The Catholic church printed the English language Rheims bible for its followers in 1609. King James VI and I authorized a new less anti-Catholic version which was printed in 1611. This was the King James Version that became the standard for 250 years. In 1885 the Revised Version was printed, followed in 1901 by the American Standard Version. 1971 saw the publication of the New American Standard Version and 1973 the New International Version (NIV). Dozens of other versions now exist in English, many with translations rendered into contemporary english for modern readers, for example, "The Way", "The Good News Bible".

Much like early English Bibles which were based on Greek texts or Latin translations, modern English translations of the Bible are based on the best-available original texts of the time. The translators put much scholarly effort into cross-checking the various sources such as the Pentateuch, Septuagint, and Masoretic text. Relatively recent discoveries such as the Dead Sea Scrolls provide additional reference information. Versions of modern English translations such as the New International Version contain extensive text notes indicating where differences occur in original sources.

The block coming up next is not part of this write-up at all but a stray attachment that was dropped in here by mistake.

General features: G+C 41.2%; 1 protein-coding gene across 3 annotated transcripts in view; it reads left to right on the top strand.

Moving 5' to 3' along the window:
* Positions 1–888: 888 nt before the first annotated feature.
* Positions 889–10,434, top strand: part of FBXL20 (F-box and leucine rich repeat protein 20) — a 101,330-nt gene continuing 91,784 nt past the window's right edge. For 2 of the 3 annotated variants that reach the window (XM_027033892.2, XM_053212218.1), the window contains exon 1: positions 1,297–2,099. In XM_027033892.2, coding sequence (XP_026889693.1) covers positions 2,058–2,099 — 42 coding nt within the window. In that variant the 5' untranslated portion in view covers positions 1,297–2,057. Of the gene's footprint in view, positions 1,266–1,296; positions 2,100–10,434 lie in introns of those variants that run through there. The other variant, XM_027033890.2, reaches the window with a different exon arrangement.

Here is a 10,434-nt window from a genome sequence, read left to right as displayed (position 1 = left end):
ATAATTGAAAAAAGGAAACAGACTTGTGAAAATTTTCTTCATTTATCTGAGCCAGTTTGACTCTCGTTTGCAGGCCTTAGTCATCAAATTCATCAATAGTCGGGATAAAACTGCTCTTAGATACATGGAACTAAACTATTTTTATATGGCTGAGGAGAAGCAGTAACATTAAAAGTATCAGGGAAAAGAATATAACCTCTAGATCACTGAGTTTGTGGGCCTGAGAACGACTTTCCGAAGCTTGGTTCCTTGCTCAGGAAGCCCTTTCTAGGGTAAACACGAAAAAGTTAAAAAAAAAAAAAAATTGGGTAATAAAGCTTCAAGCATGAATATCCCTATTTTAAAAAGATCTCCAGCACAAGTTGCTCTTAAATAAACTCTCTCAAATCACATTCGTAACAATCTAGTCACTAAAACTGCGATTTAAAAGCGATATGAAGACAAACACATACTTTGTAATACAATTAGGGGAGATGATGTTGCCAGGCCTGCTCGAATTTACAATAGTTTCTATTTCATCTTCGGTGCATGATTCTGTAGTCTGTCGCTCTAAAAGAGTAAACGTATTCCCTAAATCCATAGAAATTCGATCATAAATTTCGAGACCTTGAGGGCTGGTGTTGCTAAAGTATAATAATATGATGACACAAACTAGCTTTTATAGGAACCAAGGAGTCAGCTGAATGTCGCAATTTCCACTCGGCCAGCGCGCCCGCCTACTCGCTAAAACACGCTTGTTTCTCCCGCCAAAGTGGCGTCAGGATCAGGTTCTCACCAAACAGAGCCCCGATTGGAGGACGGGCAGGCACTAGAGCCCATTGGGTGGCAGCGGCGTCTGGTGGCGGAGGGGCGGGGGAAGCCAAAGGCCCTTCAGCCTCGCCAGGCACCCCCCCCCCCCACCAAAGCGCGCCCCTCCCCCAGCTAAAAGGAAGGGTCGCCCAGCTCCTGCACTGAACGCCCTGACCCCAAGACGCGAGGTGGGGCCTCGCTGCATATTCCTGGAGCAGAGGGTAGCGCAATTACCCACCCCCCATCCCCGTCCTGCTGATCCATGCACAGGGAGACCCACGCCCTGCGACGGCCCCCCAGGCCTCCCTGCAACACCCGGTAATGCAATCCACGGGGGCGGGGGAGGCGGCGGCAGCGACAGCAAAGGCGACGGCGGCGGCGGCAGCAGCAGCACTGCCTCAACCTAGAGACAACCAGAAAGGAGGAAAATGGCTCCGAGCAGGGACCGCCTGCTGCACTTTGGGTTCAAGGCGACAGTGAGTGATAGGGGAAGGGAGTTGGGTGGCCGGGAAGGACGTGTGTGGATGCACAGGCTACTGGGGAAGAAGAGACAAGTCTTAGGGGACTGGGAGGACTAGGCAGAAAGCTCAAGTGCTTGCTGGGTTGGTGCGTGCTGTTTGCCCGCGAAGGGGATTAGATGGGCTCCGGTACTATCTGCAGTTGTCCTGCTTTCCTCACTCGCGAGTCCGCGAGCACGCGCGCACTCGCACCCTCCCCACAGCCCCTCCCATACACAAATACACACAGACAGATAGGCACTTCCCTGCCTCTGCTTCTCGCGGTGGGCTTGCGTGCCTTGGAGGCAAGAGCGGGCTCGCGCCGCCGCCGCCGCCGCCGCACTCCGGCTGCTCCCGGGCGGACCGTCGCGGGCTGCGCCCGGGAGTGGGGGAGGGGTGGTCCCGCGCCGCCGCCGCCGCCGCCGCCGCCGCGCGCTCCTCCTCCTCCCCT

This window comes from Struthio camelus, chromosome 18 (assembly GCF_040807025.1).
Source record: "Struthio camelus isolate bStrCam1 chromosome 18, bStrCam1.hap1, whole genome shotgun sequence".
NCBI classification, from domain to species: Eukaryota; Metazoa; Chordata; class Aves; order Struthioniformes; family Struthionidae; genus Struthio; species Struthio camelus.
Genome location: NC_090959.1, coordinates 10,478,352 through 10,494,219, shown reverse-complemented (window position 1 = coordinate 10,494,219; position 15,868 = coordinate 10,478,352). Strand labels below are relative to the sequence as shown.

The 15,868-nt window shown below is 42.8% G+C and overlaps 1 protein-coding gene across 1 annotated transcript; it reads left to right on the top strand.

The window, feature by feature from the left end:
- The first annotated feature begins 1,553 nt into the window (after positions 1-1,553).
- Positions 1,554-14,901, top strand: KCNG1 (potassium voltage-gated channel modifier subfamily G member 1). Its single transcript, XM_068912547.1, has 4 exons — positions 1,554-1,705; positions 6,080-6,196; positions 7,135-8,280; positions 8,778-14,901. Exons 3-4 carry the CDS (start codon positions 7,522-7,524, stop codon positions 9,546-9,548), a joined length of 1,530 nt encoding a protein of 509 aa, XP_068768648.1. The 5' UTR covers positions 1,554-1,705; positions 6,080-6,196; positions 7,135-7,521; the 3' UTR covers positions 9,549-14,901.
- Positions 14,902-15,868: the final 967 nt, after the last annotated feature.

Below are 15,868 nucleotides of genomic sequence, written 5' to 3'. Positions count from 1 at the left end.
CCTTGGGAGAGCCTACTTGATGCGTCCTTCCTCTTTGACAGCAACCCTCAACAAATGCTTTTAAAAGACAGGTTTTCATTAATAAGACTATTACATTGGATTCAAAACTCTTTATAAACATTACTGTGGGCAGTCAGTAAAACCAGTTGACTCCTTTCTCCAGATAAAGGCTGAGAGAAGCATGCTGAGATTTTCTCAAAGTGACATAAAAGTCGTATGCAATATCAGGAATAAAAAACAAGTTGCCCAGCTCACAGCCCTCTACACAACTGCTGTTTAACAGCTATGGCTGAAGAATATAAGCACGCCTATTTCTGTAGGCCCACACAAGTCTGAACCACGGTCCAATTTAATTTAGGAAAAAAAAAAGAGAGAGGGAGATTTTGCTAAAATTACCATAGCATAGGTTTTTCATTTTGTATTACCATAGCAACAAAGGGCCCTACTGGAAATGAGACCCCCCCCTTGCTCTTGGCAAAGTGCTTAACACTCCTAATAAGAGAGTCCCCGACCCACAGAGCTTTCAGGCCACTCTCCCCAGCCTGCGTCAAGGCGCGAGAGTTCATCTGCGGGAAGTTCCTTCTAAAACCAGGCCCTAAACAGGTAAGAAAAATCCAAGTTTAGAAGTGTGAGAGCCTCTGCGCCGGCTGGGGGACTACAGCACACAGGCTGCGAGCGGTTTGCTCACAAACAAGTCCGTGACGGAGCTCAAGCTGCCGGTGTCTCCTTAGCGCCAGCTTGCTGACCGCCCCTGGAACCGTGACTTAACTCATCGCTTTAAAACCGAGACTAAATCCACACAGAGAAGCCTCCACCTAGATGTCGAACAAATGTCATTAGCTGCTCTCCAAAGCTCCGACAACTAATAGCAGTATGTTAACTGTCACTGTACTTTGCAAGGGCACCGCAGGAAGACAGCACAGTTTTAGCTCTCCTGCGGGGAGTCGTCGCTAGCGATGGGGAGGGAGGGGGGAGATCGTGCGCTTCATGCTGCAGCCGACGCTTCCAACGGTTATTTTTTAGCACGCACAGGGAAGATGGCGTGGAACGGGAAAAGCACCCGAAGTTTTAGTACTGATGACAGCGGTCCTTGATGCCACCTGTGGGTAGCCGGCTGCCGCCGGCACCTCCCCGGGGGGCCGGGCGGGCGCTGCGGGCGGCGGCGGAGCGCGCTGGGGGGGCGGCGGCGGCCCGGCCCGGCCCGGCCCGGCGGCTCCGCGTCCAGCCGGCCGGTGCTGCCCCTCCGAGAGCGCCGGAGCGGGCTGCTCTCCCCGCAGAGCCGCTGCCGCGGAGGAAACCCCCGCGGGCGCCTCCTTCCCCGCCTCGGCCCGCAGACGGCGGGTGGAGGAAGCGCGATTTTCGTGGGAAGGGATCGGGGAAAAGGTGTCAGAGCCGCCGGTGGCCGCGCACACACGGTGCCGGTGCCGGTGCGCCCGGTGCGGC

Earlier English translations, such as the King James Version, were based on the Massoretic Text and Textus Receptus, while modern versions include many readings taken from recently discovered manuscripts. There is some controversy over which texts should be used as a basis for translation, as some of the alternate sources do not include verses which are found in the Textus Receptus. Some say the alternate sources were poorly representative of the texts used in their time, whereas others claim the Textus Receptus include passages that were added to the alternate texts improperly. These disputed passages are not the basis for disputed issues of doctrine, but tend to be additional stories or snippets of phrases.

English Jewish Translations